Being complacent about complacency
I was having breakfast with several members of a church council who were considering launching a strategic planning initiative in their church. At the end of the meal, one man asked, “How can we convince our people we need this when they are so content with the way things are?” I knew this was a church that prized keeping the peace above almost everything else, so I suspect my answer shocked them. “One of the most important responsibilities of church leadership,” I said, “is to create tension. And you do that by making your people highly conscious of the gap between the way the church is and how God wants it to be. Make your people so aware of the something more that God is calling them to be that they can no longer be content with the way things are.”
In a complacent church, it is the job of the leaders to increase frustration, to introduce conflict.
Avoiding the hard work of correcting sin
Conflict-avoiding churches often empower the most divisive members to wreak havoc. Other members may quietly complain about the bullies, but rarely do they acknowledge that such people are committing a grievous sin and that the church is morally responsible to discipline them.
Why are we so slow to confront people who are damaging the church? Well, we know it’s going to hurt, and most of us don’t enjoy inflicting pain. And we may not relish the prospect of arousing the offender’s anger. But perhaps a deeper reason is that the New Testament instructions for correcting one another are designed to be lived out in the context of intimate community, and most of our churches today have much more the flavor of institution than of community. Spiritual correction doesn’t work all that well outside of intimate relationship, no matter how well-intended.
But, in spite of the challenges, for the church to be healthy, we must find ways to give and receive accountability.
To be healthy, your church needs conflict.
* Every church has defining moments when it must choose between being true to its mission and pleasing people. Obeying God must always trump trying to keep everybody happy.
* The church cannot fulfill its destiny apart from becoming an intimate community, and successfully working through conflict, again and again, is essential to community-building.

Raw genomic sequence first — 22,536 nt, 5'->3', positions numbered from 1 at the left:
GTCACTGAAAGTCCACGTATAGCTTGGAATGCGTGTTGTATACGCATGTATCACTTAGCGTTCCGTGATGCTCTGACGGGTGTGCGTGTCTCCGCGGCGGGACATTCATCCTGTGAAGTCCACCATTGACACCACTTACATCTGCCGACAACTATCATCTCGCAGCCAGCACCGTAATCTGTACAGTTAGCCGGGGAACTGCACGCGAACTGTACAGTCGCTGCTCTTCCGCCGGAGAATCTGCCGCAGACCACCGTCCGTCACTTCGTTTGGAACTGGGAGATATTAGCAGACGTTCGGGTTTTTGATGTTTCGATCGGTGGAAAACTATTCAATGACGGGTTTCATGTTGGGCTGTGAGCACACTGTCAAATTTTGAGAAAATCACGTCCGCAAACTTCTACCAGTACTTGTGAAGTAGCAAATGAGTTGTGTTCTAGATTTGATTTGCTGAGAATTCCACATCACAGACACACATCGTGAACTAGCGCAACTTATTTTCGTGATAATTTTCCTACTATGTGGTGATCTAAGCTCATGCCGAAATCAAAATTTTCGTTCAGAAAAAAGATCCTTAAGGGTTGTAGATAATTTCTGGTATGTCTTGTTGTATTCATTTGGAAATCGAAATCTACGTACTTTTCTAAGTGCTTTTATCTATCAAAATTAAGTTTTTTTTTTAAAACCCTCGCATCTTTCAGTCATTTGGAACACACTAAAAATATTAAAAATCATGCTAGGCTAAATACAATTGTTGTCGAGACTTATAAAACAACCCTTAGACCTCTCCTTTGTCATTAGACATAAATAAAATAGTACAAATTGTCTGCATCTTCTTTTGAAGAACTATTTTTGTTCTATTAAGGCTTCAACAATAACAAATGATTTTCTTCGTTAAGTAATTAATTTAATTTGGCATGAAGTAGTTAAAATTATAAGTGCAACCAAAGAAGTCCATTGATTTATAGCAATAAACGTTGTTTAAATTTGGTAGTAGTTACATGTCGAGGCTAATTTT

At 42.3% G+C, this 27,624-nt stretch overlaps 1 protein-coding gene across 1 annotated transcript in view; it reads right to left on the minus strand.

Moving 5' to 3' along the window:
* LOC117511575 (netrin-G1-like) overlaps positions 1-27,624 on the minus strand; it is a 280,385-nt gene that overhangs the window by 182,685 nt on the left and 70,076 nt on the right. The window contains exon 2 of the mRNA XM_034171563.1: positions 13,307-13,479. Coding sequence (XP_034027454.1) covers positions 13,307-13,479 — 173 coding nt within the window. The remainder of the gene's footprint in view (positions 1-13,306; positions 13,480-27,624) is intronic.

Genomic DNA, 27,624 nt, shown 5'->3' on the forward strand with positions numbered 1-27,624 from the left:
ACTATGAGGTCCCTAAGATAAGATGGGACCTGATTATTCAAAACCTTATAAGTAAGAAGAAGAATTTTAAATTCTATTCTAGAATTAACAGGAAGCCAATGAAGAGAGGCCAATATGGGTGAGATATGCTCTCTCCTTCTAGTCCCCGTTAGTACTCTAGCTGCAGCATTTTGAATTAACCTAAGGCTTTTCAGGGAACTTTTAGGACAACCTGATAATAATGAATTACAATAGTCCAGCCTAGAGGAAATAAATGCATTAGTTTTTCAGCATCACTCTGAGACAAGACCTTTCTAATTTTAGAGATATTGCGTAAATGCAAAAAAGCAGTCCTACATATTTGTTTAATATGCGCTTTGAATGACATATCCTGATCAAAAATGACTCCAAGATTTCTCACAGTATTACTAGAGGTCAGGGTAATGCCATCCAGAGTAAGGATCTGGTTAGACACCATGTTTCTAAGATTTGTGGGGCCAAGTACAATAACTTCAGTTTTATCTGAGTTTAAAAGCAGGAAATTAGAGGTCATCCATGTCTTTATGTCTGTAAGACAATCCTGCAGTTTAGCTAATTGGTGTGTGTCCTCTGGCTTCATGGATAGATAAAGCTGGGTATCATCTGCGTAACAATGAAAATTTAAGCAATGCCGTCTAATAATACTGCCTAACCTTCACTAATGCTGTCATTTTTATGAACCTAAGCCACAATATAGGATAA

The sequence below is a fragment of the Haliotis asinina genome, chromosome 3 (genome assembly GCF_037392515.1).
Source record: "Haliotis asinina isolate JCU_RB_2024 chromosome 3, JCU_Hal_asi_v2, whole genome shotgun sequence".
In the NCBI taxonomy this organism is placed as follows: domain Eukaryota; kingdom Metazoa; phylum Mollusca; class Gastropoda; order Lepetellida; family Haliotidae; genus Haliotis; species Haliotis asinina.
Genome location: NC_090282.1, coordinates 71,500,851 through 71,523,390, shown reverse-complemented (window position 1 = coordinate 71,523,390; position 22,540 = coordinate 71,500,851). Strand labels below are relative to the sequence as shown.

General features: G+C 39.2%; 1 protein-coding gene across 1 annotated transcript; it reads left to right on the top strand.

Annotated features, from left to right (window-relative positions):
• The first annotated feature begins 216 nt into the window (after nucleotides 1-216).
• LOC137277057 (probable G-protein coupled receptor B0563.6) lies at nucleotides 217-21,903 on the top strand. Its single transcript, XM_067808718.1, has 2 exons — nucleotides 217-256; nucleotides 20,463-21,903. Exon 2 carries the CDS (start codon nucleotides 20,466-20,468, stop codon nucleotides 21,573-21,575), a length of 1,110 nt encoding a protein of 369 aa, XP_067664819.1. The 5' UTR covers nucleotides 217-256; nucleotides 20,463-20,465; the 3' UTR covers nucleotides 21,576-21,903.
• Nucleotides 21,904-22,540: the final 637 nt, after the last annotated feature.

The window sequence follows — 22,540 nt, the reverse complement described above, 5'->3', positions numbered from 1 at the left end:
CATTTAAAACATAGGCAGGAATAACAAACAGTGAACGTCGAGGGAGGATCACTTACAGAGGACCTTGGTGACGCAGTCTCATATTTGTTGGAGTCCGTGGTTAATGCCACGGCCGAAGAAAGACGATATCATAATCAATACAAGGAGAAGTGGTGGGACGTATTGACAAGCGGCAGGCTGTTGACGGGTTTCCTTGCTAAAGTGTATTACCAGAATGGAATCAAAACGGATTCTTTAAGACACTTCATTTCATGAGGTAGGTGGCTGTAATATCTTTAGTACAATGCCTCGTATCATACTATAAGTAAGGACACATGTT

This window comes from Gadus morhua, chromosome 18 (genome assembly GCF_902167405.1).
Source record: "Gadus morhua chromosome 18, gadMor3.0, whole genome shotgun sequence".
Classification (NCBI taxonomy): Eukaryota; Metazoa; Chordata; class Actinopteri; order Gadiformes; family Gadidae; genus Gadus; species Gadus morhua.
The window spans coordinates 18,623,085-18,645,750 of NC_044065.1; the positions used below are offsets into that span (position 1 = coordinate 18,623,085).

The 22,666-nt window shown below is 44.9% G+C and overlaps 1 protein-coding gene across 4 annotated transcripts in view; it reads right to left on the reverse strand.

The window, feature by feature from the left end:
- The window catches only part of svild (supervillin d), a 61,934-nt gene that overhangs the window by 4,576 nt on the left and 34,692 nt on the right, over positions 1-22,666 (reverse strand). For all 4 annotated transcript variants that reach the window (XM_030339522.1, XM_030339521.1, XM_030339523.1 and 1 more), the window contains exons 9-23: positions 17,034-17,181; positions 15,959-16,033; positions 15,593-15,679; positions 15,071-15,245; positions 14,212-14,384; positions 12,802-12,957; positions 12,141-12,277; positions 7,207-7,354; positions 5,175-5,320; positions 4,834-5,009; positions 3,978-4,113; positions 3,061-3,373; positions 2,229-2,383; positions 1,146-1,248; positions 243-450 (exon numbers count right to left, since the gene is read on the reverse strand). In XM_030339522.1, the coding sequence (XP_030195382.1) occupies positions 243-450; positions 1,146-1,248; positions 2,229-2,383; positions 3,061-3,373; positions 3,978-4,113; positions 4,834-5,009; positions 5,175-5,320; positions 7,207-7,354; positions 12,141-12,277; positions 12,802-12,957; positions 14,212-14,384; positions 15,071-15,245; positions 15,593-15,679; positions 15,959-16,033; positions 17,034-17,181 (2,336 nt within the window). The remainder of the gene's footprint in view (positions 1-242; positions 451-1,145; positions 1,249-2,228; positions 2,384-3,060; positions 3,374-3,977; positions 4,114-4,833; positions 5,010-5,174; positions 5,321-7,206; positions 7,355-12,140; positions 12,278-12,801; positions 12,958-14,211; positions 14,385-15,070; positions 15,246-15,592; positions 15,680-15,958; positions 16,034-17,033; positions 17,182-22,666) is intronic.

* All progress requires change, and all change brings some level of conflict. Working through the conflicts that come with constantly updating ministry will always be part of the ongoing cost of making your church’s ministries culturally relevant.
* No ministry team can thrive while sweeping important differences under the rug. To draw out the best in people, the church must offer safe places where all know that differing perspectives are not only tolerated, but truly valued.
* When a church is complacent, the leaders are responsible to “disturb the peace” by spotlighting the gap between what is and what needs to be until the members become so uncomfortable that they feel compelled to change.
* Finally, when conflict is fueled by sin, the church must respond graciously and firmly, speaking the truth in love, to restore the one who is sinning and to protect and heal the church from the sin’s destructive impact.
One translation of Acts 4:32 says that all the believers in the Jerusalem church “all felt the same way about everything” (CEV). Really? I wonder if that translation team bothered to read the next chapter of Acts, or the one after that. The New Testament church consisted not of a bunch of ditto-heads, but of diverse people who cared–and disagreed–passionately. No, what Acts 4:32 really says is that the believers were “of one heart and soul” (NRSV). Their love for each other and their shared purpose inspired them to work through potentially explosive disagreements while respecting each others’ differences, coming up with creative win-win solutions that embodied kingdom values. (See, for example, Acts 6 and 15.)
Such conflict is not the enemy. In fact, it is an absolutely essential element in the day-to-day rhythm of life in every healthy church.
May your church be blessed with many life-giving conflicts–and the grace to grow through every one of them.